Why is constant improvement such an alien concept in large organisations?

Warning! This is a bit of a rant. If you don’t like reading that sort of thing you should probably stop now.

This started the other day when I tried paying my first credit card bill. I ended up ringing LloydTSB’s phone bank just to sort it out. After being held by the hand through the whole ordeal I tried to point out to the lady that these steps were far from obvious and that they should do something about it. She responded with “it’s really quite easy once you know how to do it”. I pressed on and received a “one can always click around a bit and find out how to do it”. I wasn’t very impressed. I suggested that they ought to add a recipient automatically for settling credit card bills. The lady at LloydsTSB replied, with a very serious voice, “we can’t assume that our customers want to pay their credit card bills over the internet”. I responded, with slight disbelief in mine, “then they don’t have to click that particular link”. She didn’t seem to be convinced their customers possess enough intelligence for that though.

Of course I know it was futile trying to push through improvements by talking to what can’t be called much more than a helpdesk. However, I couldn’t let go of it so easily. I sent the following message through the internet banking system:

I just paid my first credit card bill. I decided to do it over the internet. Given the instructions on the back of the bill I thought it’d be easy, “select ‘Transfers & Payments’ and follow instructions on screen”.What I ACTUALLY had to do was:

  1. Choose the account I wanted to pay the bill from.
  2. Select ‘Transfers & Payments’.
  3. Choose to add recipient.
  4. Type in ‘lloydstsb’ and search for the company.
  5. Go through a rather long list of companies and find the one that matched my credit card type and number.
  6. Enter a reference, which in fact was my credit card number.
  7. Go back to ‘Transfers & Payments’ for the account I wanted to pay from.
  8. For the rest I could follow instructions on screen.

Far from as easy as the instructions on the bill suggest. I actually gave up and rang PhoneBank for help.

Suggestions for making it easier:

  • automatically add a recipient for the credit card, or
  • add more complete instructions on the back of the credit card bill

I hoped that this route might actually lead me to someone with at least an iota of intelligence within the company. Earlier today they dashed my hopes by sending me this email:

Dear Mr Magnus

Thank you for your e-mail about paying a bill online.

I’m sorry to hear that you had difficulty setting up a payment on your account. I have listed below step by step instructions on how to set up and make payments to your credit card.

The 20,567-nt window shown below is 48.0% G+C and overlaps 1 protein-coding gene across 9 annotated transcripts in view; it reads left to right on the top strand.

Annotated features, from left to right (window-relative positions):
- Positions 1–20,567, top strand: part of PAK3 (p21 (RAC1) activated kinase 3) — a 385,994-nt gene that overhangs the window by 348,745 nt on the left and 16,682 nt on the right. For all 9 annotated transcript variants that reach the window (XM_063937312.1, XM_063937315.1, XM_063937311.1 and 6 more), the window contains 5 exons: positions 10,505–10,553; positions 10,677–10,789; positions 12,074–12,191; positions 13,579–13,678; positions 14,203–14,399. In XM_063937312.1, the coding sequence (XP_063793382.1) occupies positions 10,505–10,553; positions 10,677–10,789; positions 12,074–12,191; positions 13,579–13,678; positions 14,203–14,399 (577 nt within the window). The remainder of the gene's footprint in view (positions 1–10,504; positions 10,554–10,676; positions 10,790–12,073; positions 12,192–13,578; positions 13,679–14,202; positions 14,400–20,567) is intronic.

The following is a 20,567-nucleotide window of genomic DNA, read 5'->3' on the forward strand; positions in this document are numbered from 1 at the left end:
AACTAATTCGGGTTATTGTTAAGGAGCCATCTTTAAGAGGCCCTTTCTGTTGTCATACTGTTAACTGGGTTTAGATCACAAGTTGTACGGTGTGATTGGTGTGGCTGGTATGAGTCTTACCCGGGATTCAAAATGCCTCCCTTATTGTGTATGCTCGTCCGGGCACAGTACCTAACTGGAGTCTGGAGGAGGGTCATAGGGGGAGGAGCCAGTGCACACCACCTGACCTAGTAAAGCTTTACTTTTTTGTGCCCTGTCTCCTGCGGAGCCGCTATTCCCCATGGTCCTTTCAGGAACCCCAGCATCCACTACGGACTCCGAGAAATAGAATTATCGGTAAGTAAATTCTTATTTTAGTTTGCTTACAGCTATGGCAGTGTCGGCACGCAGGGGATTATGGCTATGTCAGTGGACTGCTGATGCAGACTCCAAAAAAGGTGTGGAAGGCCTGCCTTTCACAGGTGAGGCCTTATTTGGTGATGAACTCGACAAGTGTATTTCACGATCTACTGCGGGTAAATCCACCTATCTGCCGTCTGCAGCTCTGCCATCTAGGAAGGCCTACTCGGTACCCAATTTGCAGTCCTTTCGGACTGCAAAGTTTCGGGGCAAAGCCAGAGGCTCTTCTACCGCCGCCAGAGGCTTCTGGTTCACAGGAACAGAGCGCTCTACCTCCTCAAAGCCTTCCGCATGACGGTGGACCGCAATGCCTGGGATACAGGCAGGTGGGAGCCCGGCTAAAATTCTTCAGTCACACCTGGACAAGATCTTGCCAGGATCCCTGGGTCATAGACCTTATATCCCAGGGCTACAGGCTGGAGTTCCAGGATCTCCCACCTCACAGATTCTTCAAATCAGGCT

• Select the account you wish to pay the money from, this will be highlighted in blue,
  • Select ‘Transfers and Payments’ from the options menu on the left hand side,
  • Choose the option ‘Click here to add new recipient to your list’ located in the middle of the web page,
  • Select ‘pay a bill’,
  • In the ‘Find company’ field enter the card type that you hold, for example, if it was Lloyds TSB it would be ‘LTSB’ or ‘LLOYDS TSB’,
  • Choose the relevant card from the list and you can check you have the correct one by matching the first six digits of the card number.
  • Enter 16 digit reference number on the front of the credit card,
  • Re-enter the number,
  • Click ‘Add to my list’.

The payment arrangement should now be set up. To pay your credit card, click on the relevant option from the ‘Transfers and Payments’ screen.

The resulting rant lasted the better part of my lunch hour. It’s a good thing I have patient and understanding colleagues :-)

Being somewhat involved in OpenSource and therefore used to constant improvements of “products” I find it very strange when I come across a commercial company that displays such a dis-interest in improving their customers’ experience. Doesn’t it make financial sense for a bank to improve their online banking system? Are they not interested in making their customers satisfied and make sure they stay? I mean it’s not like LloydsTSB is the only bank in England. I wouldn’t be too surprised if they all are equally bad at this sort of thing, but I refuse to give up. I intend to have relationships with companies, especially with companies that play an important role in my life, like banks. I believe in constant improvement, on all levels in life, and I’ll keep on bringing that into the relationships I have.

I heard somewhere that a hero sees the world, not as it is, but as it ought to be. If that’s true then I plan on being a hero for the rest of my life.

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